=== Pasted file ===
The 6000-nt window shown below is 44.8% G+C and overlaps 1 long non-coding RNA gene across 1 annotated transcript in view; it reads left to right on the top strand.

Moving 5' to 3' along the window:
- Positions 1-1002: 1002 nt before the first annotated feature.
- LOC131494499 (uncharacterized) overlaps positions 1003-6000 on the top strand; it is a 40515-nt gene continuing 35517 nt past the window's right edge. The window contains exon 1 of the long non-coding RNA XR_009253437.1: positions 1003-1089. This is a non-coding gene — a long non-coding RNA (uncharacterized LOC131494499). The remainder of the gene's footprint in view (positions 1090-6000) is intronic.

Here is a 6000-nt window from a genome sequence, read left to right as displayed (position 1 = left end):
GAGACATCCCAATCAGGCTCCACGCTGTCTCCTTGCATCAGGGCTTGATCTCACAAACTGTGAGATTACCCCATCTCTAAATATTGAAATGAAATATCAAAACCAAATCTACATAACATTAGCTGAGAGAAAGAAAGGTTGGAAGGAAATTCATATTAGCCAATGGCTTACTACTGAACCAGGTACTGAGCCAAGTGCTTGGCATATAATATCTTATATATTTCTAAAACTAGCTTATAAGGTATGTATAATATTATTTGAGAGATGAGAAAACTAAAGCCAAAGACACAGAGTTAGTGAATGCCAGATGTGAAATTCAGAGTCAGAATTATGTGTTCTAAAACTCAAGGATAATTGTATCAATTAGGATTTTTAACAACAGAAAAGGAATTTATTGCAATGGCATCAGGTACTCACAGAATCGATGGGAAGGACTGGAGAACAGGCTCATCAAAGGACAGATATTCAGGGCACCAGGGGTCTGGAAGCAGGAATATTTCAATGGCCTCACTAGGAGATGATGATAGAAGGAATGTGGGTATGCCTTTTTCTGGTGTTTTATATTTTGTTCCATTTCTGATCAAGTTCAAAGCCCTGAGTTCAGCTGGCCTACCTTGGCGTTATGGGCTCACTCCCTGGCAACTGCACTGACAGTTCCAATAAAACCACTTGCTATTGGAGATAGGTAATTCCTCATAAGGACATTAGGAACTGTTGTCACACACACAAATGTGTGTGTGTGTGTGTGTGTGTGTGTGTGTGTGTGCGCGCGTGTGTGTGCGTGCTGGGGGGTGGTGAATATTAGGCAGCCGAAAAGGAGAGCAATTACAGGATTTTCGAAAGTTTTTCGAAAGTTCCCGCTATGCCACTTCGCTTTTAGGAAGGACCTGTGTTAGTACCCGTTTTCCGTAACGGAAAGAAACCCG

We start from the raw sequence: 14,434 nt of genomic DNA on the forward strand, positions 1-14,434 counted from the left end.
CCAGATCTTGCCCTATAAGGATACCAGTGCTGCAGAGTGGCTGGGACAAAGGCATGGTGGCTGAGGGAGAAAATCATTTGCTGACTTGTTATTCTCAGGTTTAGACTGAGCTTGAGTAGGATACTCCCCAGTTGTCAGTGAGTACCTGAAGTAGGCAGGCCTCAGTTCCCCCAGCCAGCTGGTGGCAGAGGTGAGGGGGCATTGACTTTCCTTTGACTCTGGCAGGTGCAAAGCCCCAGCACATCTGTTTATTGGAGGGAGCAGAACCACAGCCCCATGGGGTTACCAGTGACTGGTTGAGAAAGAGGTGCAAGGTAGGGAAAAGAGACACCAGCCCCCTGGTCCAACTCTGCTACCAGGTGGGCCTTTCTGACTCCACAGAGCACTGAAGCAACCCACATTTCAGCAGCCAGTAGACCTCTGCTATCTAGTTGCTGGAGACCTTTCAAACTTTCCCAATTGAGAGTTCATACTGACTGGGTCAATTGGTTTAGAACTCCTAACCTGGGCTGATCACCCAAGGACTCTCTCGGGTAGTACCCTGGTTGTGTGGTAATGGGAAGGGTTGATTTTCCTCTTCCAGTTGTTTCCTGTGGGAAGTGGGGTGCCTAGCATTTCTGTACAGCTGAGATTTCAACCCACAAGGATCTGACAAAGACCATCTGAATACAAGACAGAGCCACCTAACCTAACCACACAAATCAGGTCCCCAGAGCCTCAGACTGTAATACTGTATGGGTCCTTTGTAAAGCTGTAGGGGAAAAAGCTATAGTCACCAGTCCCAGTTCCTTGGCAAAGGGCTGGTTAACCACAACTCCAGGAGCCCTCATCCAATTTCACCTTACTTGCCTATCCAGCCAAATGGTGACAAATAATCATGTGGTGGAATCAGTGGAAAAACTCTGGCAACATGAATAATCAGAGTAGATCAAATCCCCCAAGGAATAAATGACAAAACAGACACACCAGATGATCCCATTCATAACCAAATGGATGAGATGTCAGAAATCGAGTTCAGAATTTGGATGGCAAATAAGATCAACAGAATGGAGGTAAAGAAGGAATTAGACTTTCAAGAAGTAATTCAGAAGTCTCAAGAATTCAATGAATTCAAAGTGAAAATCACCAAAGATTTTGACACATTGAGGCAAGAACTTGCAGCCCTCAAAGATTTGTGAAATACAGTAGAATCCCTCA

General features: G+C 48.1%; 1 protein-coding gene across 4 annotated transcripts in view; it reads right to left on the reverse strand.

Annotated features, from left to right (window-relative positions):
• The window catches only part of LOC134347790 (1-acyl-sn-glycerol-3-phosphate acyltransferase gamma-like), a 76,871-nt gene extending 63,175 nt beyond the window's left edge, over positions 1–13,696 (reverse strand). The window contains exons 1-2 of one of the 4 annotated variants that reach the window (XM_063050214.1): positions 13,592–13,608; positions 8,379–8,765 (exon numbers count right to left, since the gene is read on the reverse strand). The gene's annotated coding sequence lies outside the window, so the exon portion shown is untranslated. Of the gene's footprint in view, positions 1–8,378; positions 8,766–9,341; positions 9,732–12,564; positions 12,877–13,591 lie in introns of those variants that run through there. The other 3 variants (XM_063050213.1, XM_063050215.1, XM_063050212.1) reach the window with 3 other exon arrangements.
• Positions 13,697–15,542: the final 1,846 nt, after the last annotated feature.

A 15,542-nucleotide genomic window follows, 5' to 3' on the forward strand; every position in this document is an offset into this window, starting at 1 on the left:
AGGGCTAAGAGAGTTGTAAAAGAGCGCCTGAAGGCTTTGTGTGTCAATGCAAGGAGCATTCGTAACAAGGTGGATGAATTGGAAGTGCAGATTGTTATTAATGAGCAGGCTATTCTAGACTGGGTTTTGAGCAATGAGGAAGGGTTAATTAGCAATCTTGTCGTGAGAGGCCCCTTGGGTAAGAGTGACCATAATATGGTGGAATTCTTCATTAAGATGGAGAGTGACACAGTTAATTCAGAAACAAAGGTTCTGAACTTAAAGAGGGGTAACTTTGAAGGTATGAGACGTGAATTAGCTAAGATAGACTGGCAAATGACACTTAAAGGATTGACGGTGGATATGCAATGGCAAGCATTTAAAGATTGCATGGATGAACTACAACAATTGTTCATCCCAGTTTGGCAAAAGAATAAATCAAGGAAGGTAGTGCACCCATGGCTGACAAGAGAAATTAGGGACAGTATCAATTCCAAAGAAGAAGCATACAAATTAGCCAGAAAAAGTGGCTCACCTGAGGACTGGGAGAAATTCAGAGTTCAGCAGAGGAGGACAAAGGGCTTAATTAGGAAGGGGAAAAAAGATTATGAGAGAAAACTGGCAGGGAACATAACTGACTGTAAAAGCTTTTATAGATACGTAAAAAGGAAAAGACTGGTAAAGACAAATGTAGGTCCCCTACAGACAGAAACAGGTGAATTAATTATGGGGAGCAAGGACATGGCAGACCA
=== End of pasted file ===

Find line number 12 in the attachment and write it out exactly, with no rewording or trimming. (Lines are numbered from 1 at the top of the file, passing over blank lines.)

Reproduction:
• Positions 13,697–15,542: the final 1,846 nt, after the last annotated feature.